But talks aimed at securing a mutual military withdrawal from Hodeidah have stalled despite U.N. efforts to salvage the deal and nudge both sides to agree on steps toward disengagement after four years of war.

Under the deal, the government retreat would free up access to the Red Sea Mills and humanitarian corridors would also be reopened. The warring sides would still need to agree on which road could be used to transport supplies from the site to needy recipients.

The WFP is now reaching about 10 million Yemenis per month with food aid and hopes to scale up to 12 million this year, but sporadic clashes make Hodeidah and its province unsafe despite the ceasefire agreement.

Saudi Arabia and the United Arab Emirates are leading a military coalition that is backing Hadi government forces fighting the Houthis. The war that killed tens of thousands and thrust Yemen to the verge of famine.

(Reporting by Aziz El Yaakoubi, Mohamed Ghobari and Lisa Barrington; Editing by Mark Heinrich)

Downgrading U.S.-Saudi ties would be ‘grave mistake’: Pompeo

U.S. Secretary of State Mike Pompeo pauses during a news conference at the State Department in Washington, U.S., November 20, 2018. REUTERS/Yuri Gripas

By Doina Chiacu and Patricia Zengerle

WASHINGTON (Reuters) – Secretary of State Mike Pompeo said on Wednesday that downgrading U.S. ties with Saudi Arabia over the killing of journalist Jamal Khashoggi would be a mistake for national security and would not push Saudis in a better direction at home.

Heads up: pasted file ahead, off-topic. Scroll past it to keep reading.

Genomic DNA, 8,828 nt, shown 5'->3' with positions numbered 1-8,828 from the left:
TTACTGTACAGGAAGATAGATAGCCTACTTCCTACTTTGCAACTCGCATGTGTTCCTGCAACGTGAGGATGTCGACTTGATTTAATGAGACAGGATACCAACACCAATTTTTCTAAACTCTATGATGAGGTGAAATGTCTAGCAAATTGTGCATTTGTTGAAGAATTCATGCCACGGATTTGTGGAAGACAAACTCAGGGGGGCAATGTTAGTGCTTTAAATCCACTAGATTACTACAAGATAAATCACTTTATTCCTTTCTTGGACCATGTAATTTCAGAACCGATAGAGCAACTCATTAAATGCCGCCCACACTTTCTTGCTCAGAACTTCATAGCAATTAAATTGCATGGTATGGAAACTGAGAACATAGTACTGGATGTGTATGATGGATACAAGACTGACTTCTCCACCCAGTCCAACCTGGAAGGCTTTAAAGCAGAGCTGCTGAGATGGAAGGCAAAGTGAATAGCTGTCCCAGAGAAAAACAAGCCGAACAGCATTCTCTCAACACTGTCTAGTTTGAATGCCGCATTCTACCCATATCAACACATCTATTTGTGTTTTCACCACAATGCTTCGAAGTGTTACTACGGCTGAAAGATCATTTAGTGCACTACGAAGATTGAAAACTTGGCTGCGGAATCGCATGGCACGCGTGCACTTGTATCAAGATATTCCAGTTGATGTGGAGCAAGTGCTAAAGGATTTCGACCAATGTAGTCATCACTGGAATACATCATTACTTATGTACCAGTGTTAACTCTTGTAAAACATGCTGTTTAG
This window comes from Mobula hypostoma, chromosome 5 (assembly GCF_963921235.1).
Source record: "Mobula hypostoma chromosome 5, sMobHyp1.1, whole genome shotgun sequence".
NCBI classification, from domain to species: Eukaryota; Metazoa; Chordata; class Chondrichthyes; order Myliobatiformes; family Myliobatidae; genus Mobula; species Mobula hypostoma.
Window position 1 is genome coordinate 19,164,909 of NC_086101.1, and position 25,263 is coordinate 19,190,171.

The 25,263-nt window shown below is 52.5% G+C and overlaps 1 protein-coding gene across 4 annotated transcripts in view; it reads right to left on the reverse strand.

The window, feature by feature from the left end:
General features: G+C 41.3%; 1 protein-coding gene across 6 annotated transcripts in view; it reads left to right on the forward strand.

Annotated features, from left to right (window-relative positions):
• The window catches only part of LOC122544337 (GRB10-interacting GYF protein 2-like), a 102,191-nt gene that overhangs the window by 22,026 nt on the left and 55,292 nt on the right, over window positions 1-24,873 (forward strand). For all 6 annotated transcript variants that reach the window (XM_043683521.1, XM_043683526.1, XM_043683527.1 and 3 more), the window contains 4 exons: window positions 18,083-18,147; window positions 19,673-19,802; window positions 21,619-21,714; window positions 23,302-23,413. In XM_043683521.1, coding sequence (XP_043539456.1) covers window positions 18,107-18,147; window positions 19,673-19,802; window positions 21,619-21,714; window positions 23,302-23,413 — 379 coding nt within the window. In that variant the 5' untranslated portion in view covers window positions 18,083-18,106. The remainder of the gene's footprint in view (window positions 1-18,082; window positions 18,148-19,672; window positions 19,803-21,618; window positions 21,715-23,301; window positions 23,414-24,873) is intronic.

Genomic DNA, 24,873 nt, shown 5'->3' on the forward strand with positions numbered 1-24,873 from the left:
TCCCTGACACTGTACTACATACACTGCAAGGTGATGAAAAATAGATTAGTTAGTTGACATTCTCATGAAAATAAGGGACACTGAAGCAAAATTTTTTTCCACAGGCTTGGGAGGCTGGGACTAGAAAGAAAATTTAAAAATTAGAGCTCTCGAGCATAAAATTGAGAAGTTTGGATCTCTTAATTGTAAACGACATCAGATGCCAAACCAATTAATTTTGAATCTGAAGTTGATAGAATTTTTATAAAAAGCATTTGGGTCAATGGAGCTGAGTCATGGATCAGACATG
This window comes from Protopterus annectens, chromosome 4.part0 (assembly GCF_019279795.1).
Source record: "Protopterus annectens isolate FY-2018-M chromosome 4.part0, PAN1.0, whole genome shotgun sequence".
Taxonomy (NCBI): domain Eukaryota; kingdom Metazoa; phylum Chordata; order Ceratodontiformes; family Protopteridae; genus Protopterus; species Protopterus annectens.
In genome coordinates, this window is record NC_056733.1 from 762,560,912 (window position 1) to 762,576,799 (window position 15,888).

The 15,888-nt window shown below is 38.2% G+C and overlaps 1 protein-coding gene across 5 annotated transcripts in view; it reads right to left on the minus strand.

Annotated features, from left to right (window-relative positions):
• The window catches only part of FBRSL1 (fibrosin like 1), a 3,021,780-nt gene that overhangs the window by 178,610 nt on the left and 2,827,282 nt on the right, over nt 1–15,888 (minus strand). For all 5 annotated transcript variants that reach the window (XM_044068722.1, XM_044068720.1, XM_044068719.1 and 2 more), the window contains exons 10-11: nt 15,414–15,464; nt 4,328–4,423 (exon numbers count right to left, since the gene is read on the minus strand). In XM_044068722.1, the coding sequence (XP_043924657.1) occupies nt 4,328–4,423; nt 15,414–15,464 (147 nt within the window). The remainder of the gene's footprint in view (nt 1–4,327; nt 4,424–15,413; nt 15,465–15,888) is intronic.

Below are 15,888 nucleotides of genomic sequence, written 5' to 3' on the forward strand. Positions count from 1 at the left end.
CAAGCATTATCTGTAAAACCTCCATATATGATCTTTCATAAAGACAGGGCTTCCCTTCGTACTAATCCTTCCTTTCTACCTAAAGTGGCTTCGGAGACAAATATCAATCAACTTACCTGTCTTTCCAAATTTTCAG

After repeated calls from members of Congress for a strong U.S. response, Pompeo and Defense Secretary Jim Mattis were briefing the U.S. Senate behind closed doors about Saudi Arabia and the Oct. 2 murder of Khashoggi at the Saudi consulate in Istanbul, as well as the civil war in Yemen.

In a blog post, Pompeo said: “The October murder of Saudi national Jamal Khashoggi in Turkey has heightened the Capitol Hill caterwauling and media pile-on. But degrading U.S.-Saudi ties would be a grave mistake for the national security of the U.S. and its allies,” Pompeo wrote.

In his remarks for the briefing, which were released as it got underway, Mattis said that pulling back U.S. military support in Yemen and stopping weapons sales to important partners would be misguided.

“Our security interests cannot be dismissed, even as we seek accountability for what President (Donald) Trump described as the “unacceptable and horrible crime” of Jamal Khashoggi’s murder, a crime which “our country does not condone,” Mattis said in his prepared remarks.